Take the 2-minute tour ×
Stack Overflow is a question and answer site for professional and enthusiast programmers. It's 100% free.

Probably a really simple one this - I'm starting out with C# and need to add values to an array, for example:

int[] terms;

for(int runs = 0; runs < 400; runs++)
{
    terms[] = value;
}

For those who have used PHP, here's what I'm trying to do in C#:

$arr = array();
for ($i = 0; $i < 10; $i++) {
    $arr[] = $i;
}
share|improve this question
3  
Shouldn't 'terms[] = value;' be 'terms[] = runs;'? –  Tymek Feb 7 '13 at 1:28

16 Answers 16

up vote 375 down vote accepted

You can do this way -

int[] terms = new int[400];
for (int runs = 0; runs < 400; runs++)
{
    terms[runs] = value;
}

Alternatively, you can use Lists - the advantage with lists being, you don't need to know the array size when instantiating the list.

List<int> termsList = new List<int>();
for (int runs = 0; runs < 400; runs++)
{
    termsList.Add(value);
}

// You can convert it back to an array if you would like to
int[] terms = termsList.ToArray();
share|improve this answer
    
Whats the advantage of using a list in this scenario? –  Phill Healey Feb 17 '14 at 11:10
3  
@PhillHealey You don't have to "know" how big the array might become, before you create it. As you can see, in these examples, OP has to put a value into "new int[400]" - but with the list, he doesn't have to do so. –  Hejner Mar 5 '14 at 13:09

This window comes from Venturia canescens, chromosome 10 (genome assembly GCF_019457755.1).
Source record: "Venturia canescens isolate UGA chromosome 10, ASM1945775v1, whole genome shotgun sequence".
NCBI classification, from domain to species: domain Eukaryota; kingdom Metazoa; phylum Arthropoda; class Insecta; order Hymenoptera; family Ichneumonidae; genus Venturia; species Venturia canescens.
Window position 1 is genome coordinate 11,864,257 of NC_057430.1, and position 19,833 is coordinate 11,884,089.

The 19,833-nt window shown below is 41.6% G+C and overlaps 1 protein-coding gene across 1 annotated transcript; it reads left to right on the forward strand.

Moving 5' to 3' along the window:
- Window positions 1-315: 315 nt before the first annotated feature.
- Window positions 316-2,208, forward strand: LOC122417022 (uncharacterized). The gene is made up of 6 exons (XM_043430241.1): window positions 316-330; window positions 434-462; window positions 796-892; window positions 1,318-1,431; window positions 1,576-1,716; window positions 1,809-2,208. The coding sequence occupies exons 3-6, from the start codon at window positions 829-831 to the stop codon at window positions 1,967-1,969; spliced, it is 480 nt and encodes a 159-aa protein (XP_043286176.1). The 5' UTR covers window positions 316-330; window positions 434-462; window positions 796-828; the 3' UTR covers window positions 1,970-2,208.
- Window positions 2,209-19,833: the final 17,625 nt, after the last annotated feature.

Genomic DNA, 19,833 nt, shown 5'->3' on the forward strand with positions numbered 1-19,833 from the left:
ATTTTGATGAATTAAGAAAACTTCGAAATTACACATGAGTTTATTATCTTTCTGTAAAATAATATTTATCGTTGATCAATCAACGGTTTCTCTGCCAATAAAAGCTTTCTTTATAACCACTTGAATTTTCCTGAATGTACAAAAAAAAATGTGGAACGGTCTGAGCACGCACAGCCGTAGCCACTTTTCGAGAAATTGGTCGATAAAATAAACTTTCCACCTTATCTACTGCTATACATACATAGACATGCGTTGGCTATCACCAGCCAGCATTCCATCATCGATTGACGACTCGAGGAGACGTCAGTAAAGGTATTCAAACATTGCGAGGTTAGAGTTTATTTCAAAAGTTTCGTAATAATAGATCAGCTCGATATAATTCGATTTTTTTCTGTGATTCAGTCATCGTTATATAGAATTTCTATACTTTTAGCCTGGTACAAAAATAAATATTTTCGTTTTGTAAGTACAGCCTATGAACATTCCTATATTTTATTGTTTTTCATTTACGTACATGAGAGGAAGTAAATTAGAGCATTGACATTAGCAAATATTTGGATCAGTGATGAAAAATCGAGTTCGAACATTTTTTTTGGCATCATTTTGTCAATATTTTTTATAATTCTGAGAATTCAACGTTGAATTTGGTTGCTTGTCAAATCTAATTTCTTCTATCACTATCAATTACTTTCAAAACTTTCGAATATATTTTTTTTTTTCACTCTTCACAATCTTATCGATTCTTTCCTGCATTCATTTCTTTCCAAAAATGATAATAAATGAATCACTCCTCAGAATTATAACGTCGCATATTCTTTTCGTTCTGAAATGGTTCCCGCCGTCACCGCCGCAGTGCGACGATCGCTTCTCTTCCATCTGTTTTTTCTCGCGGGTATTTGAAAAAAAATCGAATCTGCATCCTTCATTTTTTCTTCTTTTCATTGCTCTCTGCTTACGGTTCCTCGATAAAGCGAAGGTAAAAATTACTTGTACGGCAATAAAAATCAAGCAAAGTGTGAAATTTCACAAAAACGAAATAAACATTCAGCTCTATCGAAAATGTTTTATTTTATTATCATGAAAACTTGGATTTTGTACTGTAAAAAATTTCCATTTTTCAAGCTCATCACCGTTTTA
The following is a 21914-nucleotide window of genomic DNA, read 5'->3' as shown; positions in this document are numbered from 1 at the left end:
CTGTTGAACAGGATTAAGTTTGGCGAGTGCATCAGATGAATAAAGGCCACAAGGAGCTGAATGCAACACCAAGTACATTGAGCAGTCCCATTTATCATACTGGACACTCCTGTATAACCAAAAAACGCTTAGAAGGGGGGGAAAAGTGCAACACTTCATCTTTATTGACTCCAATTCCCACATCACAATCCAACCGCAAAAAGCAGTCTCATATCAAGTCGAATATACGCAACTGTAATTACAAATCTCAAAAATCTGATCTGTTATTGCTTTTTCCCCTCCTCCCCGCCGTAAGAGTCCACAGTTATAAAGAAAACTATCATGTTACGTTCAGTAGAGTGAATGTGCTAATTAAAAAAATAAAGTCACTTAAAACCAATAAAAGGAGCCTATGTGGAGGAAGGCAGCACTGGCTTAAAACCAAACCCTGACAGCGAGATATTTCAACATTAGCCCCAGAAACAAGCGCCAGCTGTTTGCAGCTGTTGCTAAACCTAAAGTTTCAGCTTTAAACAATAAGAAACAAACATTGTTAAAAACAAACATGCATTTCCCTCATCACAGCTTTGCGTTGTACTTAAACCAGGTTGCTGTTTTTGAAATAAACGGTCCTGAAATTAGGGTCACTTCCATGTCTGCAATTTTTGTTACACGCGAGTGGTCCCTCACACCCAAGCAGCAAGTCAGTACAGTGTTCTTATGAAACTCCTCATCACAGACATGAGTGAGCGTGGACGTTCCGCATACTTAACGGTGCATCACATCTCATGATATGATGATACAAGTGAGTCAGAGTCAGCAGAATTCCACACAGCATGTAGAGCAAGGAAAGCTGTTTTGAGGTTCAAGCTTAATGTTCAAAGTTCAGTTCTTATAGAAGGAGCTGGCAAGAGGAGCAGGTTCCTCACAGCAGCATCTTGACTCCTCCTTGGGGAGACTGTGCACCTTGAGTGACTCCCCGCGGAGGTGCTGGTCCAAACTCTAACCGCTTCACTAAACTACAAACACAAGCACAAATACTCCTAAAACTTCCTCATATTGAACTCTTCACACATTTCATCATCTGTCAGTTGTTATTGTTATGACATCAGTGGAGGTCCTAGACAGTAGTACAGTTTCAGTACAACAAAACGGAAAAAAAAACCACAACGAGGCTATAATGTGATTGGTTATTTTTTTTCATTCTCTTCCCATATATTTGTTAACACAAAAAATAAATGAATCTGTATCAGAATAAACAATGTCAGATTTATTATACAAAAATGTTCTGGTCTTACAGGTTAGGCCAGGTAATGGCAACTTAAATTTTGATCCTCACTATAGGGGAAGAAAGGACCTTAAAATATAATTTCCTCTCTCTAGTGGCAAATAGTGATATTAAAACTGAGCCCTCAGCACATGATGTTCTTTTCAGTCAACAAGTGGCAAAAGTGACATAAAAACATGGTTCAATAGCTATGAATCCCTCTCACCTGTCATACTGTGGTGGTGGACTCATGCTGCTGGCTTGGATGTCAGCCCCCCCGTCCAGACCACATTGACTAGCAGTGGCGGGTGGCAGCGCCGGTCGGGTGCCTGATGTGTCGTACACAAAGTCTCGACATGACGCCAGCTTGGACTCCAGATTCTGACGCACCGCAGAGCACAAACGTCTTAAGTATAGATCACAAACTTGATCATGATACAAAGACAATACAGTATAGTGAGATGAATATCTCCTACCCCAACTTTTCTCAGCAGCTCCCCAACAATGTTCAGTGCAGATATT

you need to be careful here as a list is just doing a dynamic array expansion under the covers would be good to at least know the capacity. –  krystan honour Aug 5 at 8:12

If you're writing in C# 3, you can do it with a one-liner:

int[] terms = Enumerable.Range(0, 400).ToArray();

This code snippet assumes that you have a using directive for System.Linq at the top of your file.

On the other hand, if you're looking for something that can be dynamically resized, as it appears is the case for PHP (I've never actually learned it), then you may want to use a List instead of an int[]. Here's what that code would look like:

List<int> terms = Enumerable.Range(0, 400).ToList();

Note, however, that you cannot simply add a 401st element by setting terms[400] to a value. You'd instead need to call Add(), like this:

terms.Add(1337);
share|improve this answer

Answers on how to do it using an array are provided here.

However, C# has a very handy thing called System.Collections :)

Collections are fancy alternatives to using an array, though many of them use an array internally.

For example, C# has a collection called List that functions very similar to the PHP array.

using System.Collections.Generic;

// Create a List, and it can only contain integers.
List<int> list = new List<int>();

for (int i = 0; i < 400; i++)
{
   list.Add(i);
}
share|improve this answer
5  
+1 for adding the using syntax –  Cawas Jan 19 '12 at 14:01
    
for retrieving a list element: int a = list[i]; –  Behzad Mar 16 '13 at 9:45

You have to allocate the array first:

int [] terms = new int[400]; // allocate an array of 400 ints
for(int runs = 0; runs < terms.Length; runs++) // Use Length property rather than the 400 magic number again
{
    terms[runs] = value;
}
share|improve this answer
int ArraySize = 400;

int[] terms = new int[ArraySize];


for(int runs = 0; runs < ArraySize; runs++)
{

    terms[runs] = runs;

}

That would be how I'd code it.

share|improve this answer